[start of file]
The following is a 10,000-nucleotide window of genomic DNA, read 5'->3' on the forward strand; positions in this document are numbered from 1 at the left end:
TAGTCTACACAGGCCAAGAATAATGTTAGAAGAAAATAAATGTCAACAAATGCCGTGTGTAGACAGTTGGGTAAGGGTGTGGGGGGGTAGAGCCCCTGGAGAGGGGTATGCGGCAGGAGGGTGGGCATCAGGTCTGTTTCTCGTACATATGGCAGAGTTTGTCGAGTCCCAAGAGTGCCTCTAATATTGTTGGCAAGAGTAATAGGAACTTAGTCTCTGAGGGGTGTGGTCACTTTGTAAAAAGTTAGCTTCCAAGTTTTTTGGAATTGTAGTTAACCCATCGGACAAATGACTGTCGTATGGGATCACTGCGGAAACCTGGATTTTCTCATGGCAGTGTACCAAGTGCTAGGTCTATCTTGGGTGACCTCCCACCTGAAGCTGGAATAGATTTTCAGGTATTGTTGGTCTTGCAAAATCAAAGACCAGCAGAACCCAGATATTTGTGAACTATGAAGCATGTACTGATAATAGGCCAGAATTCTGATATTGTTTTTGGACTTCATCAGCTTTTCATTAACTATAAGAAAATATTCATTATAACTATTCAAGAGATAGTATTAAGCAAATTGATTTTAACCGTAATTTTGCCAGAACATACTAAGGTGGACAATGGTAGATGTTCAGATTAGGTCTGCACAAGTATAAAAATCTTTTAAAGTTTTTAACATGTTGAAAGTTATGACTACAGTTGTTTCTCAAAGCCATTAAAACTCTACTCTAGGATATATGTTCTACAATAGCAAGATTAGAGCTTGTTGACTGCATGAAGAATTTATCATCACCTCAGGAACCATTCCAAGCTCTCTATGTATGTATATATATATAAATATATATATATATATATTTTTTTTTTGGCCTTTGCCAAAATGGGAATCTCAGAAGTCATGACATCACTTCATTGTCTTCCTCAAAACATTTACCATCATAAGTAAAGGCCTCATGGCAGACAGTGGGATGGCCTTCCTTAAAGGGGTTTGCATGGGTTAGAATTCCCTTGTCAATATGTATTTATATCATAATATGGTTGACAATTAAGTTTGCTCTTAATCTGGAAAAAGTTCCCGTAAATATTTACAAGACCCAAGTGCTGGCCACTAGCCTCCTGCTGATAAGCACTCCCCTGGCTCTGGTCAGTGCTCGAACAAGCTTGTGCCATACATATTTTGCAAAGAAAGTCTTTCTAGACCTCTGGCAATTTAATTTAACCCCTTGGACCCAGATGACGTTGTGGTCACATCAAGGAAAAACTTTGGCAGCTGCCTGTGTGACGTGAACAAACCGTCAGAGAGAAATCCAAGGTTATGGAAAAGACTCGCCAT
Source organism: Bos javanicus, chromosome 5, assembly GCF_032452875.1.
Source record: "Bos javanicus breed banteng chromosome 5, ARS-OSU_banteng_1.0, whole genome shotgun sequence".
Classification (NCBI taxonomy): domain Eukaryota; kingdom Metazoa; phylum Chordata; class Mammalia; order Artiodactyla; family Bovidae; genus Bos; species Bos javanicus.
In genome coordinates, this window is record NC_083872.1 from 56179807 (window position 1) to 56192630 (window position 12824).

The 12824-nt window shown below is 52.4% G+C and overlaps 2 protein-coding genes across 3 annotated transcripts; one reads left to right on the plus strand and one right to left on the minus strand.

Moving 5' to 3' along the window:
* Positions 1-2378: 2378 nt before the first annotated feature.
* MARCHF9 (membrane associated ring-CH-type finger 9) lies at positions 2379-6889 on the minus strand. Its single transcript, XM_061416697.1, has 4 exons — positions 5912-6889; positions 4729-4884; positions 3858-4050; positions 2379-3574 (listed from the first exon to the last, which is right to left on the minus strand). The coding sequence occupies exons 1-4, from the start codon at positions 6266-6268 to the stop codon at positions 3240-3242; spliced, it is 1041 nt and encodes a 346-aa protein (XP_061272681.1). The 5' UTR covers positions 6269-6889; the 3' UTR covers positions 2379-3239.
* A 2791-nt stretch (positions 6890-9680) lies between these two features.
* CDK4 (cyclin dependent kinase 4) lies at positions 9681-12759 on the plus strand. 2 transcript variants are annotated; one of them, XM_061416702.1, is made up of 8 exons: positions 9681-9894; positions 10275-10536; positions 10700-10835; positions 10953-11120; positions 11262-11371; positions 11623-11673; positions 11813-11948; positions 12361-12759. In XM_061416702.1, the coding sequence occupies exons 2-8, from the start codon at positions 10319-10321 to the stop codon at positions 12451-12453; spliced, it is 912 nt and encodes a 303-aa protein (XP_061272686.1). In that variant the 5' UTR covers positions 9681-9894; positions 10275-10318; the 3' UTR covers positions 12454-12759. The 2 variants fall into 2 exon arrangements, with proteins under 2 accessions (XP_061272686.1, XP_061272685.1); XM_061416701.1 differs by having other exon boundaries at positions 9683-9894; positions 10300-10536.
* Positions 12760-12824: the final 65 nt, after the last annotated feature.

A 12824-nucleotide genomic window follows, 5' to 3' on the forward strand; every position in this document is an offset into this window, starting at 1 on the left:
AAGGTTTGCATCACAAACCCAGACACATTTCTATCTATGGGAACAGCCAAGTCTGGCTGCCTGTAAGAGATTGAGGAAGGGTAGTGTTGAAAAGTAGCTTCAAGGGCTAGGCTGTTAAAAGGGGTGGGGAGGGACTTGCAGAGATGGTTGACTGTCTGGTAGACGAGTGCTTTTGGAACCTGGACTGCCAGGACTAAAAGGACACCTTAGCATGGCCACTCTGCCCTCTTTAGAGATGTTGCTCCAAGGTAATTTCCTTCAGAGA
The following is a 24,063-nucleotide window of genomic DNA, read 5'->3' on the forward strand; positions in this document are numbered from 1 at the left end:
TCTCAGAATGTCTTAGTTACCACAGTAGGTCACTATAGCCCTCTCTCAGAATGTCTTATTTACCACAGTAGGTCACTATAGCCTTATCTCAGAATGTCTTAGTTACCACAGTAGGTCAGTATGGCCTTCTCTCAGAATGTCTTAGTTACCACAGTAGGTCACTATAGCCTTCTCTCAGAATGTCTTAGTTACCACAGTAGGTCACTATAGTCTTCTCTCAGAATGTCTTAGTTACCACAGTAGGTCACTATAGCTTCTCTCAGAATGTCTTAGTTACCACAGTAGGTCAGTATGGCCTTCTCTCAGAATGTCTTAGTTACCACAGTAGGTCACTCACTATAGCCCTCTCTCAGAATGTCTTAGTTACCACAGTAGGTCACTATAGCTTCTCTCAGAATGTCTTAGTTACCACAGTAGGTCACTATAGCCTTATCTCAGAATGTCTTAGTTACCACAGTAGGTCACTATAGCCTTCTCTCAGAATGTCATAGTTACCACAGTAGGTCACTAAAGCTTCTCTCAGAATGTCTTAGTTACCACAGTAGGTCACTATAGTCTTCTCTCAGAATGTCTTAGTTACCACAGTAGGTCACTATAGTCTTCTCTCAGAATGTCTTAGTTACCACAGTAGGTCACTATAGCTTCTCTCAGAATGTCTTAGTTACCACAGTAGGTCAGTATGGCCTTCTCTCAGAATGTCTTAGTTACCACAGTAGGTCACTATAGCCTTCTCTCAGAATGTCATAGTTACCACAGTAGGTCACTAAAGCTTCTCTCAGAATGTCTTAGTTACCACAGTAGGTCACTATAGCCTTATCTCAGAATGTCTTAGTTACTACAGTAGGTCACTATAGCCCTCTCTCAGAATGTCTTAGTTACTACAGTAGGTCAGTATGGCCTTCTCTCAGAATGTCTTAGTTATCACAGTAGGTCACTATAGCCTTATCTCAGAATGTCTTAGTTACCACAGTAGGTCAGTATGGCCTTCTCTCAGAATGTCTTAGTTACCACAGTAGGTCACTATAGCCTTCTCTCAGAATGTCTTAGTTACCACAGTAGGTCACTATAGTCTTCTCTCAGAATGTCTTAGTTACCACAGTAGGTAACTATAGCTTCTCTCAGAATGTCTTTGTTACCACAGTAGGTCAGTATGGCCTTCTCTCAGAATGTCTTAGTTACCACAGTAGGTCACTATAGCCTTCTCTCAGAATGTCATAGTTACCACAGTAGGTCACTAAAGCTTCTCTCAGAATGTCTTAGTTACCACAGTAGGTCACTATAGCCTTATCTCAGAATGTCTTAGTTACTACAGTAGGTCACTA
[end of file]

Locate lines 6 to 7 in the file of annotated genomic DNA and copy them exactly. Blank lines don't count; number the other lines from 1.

In genome coordinates, this window is record NC_083872.1 from 56179807 (window position 1) to 56192630 (window position 12824).

The 12824-nt window shown below is 52.4% G+C and overlaps 2 protein-coding genes across 3 annotated transcripts; one reads left to right on the plus strand and one right to left on the minus strand.